The Latest: Geneva prosecutor probes Panama Papers case

LONDON – The Latest on the publication by a coalition of media outlets of an investigation into offshore financial dealings by the rich and famous (all times local):

1:05 p.m.

The Geneva prosecutor’s office says it has opened an investigation in connection with revelations from the so-called Panama Papers.

A spokesman for state prosecutor Olivier Jornot said in an email Friday that the prosecutor opened the investigation two days earlier, and his office was so far simply moving forward on “verifications.”

Spokesman Vincent Derouand said Jornot, speaking Thursday at a news conference with Swiss reporters, pointed to “a risk that criminal infractions could have been committed” in specific cases, without elaborating.

The Tribune de Geneve newspaper, which has had access to the Panama Papers, reported this week that some Geneva lawyers had exploited the offshore bank system, among some 1,500 Swiss intermediaries with ties to the Panamanian law firm Mossack Fonseca — from which the leaked documents came.


1:05 p.m.

Nigeria’s Premium Times newspaper is reporting that the country’s senate president, the third highest-ranking politician in Africa’s biggest oil producer, owns at least two offshore accounts that he tried to deny.

The paper is one of the media outlets investigating the leaked documents from a Panama-based law firm.

It said Toyin Saraki “was a mere business front” for her husband, senate president Bukola Saraki. It published documents showing she signed over to her husband one company registered in the British Virgin Islands and one in the Seychelles islands in January 2015.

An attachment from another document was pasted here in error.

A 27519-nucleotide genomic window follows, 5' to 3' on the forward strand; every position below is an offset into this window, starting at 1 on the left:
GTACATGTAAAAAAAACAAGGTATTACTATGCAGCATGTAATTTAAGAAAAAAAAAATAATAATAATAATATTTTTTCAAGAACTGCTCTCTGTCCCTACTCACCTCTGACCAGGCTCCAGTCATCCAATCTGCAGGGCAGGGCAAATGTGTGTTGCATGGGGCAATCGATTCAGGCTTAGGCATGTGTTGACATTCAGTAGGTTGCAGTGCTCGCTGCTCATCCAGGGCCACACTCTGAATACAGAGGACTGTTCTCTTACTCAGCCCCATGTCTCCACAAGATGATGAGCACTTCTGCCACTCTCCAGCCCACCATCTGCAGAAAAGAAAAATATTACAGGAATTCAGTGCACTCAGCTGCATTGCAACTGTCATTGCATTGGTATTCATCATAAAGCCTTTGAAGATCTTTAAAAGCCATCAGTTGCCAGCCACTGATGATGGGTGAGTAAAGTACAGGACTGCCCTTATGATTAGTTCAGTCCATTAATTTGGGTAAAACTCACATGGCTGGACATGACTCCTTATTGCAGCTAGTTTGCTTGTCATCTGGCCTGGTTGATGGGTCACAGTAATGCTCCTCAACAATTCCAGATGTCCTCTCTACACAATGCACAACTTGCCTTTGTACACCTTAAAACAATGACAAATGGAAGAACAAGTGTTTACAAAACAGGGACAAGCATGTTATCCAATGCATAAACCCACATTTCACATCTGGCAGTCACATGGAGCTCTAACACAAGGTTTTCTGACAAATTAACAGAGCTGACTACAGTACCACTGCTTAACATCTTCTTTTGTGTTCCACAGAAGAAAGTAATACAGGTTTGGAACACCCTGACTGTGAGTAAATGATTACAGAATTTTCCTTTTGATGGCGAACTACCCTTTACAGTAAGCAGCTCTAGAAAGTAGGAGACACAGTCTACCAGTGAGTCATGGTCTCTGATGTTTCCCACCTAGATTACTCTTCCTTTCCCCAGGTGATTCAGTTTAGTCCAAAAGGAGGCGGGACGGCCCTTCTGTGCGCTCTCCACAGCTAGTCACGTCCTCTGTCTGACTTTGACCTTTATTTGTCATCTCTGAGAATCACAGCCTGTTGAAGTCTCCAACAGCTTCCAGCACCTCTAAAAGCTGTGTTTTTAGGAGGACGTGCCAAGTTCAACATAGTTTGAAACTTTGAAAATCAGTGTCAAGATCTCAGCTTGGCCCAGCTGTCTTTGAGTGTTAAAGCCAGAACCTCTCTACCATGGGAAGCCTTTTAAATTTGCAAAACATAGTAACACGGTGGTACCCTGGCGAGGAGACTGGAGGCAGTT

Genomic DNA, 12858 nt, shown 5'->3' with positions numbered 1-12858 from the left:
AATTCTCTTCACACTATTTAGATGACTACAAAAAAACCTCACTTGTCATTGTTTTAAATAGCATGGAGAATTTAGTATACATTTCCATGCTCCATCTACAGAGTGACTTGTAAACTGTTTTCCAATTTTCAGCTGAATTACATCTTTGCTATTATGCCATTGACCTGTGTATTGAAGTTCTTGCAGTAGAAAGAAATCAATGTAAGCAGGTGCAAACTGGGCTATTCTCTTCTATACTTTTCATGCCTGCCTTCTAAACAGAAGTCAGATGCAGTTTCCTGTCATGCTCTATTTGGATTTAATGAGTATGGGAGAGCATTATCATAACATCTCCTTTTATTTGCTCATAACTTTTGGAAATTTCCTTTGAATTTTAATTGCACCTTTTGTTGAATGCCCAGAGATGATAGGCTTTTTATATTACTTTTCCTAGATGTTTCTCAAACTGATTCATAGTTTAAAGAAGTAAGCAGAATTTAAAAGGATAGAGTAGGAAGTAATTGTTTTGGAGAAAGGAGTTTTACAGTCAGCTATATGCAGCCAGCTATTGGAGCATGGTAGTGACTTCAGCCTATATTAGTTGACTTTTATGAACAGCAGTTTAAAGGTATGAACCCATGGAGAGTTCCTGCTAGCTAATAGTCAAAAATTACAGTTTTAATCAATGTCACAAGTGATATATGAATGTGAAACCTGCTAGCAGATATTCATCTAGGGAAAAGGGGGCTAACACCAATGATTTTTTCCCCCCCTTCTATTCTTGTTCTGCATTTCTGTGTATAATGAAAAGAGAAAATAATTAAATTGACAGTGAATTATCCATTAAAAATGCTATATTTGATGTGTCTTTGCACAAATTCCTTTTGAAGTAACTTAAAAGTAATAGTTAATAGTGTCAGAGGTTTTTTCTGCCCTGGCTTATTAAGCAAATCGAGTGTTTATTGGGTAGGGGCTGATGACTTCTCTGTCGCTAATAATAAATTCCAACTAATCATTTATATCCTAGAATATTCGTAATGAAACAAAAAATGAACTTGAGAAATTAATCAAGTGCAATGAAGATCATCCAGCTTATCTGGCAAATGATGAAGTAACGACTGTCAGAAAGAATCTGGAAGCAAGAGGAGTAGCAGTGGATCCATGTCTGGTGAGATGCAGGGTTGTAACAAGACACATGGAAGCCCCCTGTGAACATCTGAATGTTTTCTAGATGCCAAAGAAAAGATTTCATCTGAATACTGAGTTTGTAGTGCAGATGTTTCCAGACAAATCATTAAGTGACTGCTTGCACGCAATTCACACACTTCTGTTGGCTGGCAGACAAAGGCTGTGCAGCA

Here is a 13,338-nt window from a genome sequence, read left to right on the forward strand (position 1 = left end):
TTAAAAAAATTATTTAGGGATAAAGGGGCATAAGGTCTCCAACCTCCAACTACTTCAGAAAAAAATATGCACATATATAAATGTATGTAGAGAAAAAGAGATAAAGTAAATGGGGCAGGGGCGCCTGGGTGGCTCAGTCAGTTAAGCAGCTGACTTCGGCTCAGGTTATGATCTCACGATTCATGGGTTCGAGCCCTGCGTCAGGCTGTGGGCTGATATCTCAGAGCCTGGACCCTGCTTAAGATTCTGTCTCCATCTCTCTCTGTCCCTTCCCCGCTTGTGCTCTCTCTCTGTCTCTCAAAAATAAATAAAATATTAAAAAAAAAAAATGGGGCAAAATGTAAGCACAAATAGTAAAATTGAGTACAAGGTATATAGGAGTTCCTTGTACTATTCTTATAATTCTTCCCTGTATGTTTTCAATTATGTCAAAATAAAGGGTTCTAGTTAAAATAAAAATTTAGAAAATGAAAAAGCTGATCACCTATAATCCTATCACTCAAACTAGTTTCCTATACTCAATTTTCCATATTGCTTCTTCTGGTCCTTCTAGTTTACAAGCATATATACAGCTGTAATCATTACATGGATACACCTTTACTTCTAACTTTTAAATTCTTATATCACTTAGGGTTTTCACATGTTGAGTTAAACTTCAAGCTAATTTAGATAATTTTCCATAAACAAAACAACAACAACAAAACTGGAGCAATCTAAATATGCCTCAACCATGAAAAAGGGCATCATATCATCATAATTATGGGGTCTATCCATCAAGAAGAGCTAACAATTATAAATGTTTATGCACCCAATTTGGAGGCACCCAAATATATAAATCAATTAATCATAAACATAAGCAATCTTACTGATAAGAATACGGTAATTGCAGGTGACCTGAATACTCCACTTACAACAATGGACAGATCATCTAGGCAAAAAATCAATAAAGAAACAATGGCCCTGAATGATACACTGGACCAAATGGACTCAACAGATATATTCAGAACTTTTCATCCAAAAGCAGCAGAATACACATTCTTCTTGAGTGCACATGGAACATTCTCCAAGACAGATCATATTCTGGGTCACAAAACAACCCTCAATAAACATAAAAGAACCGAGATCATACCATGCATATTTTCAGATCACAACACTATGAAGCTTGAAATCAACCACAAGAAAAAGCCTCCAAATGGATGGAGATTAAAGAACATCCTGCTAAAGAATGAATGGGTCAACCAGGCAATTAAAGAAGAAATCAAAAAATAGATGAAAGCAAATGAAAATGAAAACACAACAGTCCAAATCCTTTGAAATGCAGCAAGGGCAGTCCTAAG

Saraki could not immediately be reached for comment Friday. Earlier this week, he denied any wrongdoing and said the companies did not belong to his wife but to her family and that was why he had no obligation to declare them among his assets.

The revelations come as the senator is on trial for allegedly making a false declaration of assets while governor of Kwara state from 2003 to 2011.


11:40 a.m.

Romania’s richest businessman, Ion Tiriac, says he has placed assets in a private foundation in Panama.

Tiriac said he had a foundation in Panama, and said he paid taxes in the countries he operated in, in comments made to Realitatea TV late Thursday.

Documents published by investigative journalists at Rise Project this week reveal that Tiriac in 2009 used Panama law firm Mossack Fonseca to transfer the control of his assets from an offshore firm registered in the British Virgin Islands to a private foundation registered in Panama, Puma Foundation.

Tiriac’s lawyer, Nicolai Mindrila, said Romanian tax authorities were aware of Tiriac’s offshore holdings.

Klaus Mangold, a friend of Tiriac’s and board member at Daimler from 1995 to 2003, is on Puma Foundation’s board.

Tiriac has investments in real estate, automobiles and formerly in banking and Metro, the supermarket chain. He also put his name to the BRD Nastase Tiriac tennis open, a 21-year-old tournament.


This story has been corrected to show Mangold was a board member, not CEO, of Daimler.